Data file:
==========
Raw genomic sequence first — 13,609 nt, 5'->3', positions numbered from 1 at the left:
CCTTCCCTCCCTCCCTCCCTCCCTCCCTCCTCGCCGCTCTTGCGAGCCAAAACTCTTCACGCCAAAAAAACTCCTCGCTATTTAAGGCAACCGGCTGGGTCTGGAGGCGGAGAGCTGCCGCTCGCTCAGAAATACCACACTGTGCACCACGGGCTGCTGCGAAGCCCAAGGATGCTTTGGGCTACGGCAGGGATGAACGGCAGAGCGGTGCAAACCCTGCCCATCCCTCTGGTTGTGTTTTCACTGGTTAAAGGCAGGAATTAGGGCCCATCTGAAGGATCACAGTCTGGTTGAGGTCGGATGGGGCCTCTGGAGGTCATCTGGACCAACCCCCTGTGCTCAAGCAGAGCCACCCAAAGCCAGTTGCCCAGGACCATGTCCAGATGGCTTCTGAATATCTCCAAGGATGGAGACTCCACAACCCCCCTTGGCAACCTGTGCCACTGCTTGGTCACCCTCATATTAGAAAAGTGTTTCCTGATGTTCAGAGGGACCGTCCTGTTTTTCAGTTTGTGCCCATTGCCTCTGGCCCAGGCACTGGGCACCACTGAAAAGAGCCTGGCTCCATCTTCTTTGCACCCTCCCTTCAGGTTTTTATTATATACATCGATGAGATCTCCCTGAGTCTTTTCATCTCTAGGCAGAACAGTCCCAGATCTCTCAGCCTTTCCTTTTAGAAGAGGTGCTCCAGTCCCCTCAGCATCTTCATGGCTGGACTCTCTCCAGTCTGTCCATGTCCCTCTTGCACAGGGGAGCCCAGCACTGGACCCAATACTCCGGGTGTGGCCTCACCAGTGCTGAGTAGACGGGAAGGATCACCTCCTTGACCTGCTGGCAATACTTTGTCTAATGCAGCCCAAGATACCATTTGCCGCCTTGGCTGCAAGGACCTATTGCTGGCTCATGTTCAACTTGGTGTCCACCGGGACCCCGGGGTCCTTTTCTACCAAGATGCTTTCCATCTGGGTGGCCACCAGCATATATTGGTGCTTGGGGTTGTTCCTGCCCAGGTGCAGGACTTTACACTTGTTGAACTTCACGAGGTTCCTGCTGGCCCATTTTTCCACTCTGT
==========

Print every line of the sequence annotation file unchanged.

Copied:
Raw genomic sequence first — 13,609 nt, 5'->3', positions numbered from 1 at the left:
CCTTCCCTCCCTCCCTCCCTCCCTCCCTCCTCGCCGCTCTTGCGAGCCAAAACTCTTCACGCCAAAAAAACTCCTCGCTATTTAAGGCAACCGGCTGGGTCTGGAGGCGGAGAGCTGCCGCTCGCTCAGAAATACCACACTGTGCACCACGGGCTGCTGCGAAGCCCAAGGATGCTTTGGGCTACGGCAGGGATGAACGGCAGAGCGGTGCAAACCCTGCCCATCCCTCTGGTTGTGTTTTCACTGGTTAAAGGCAGGAATTAGGGCCCATCTGAAGGATCACAGTCTGGTTGAGGTCGGATGGGGCCTCTGGAGGTCATCTGGACCAACCCCCTGTGCTCAAGCAGAGCCACCCAAAGCCAGTTGCCCAGGACCATGTCCAGATGGCTTCTGAATATCTCCAAGGATGGAGACTCCACAACCCCCCTTGGCAACCTGTGCCACTGCTTGGTCACCCTCATATTAGAAAAGTGTTTCCTGATGTTCAGAGGGACCGTCCTGTTTTTCAGTTTGTGCCCATTGCCTCTGGCCCAGGCACTGGGCACCACTGAAAAGAGCCTGGCTCCATCTTCTTTGCACCCTCCCTTCAGGTTTTTATTATATACATCGATGAGATCTCCCTGAGTCTTTTCATCTCTAGGCAGAACAGTCCCAGATCTCTCAGCCTTTCCTTTTAGAAGAGGTGCTCCAGTCCCCTCAGCATCTTCATGGCTGGACTCTCTCCAGTCTGTCCATGTCCCTCTTGCACAGGGGAGCCCAGCACTGGACCCAATACTCCGGGTGTGGCCTCACCAGTGCTGAGTAGACGGGAAGGATCACCTCCTTGACCTGCTGGCAATACTTTGTCTAATGCAGCCCAAGATACCATTTGCCGCCTTGGCTGCAAGGACCTATTGCTGGCTCATGTTCAACTTGGTGTCCACCGGGACCCCGGGGTCCTTTTCTACCAAGATGCTTTCCATCTGGGTGGCCACCAGCATATATTGGTGCTTGGGGTTGTTCCTGCCCAGGTGCAGGACTTTACACTTGTTGAACTTCACGAGGTTCCTGCTGGCCCATTTTTCCACTCTGT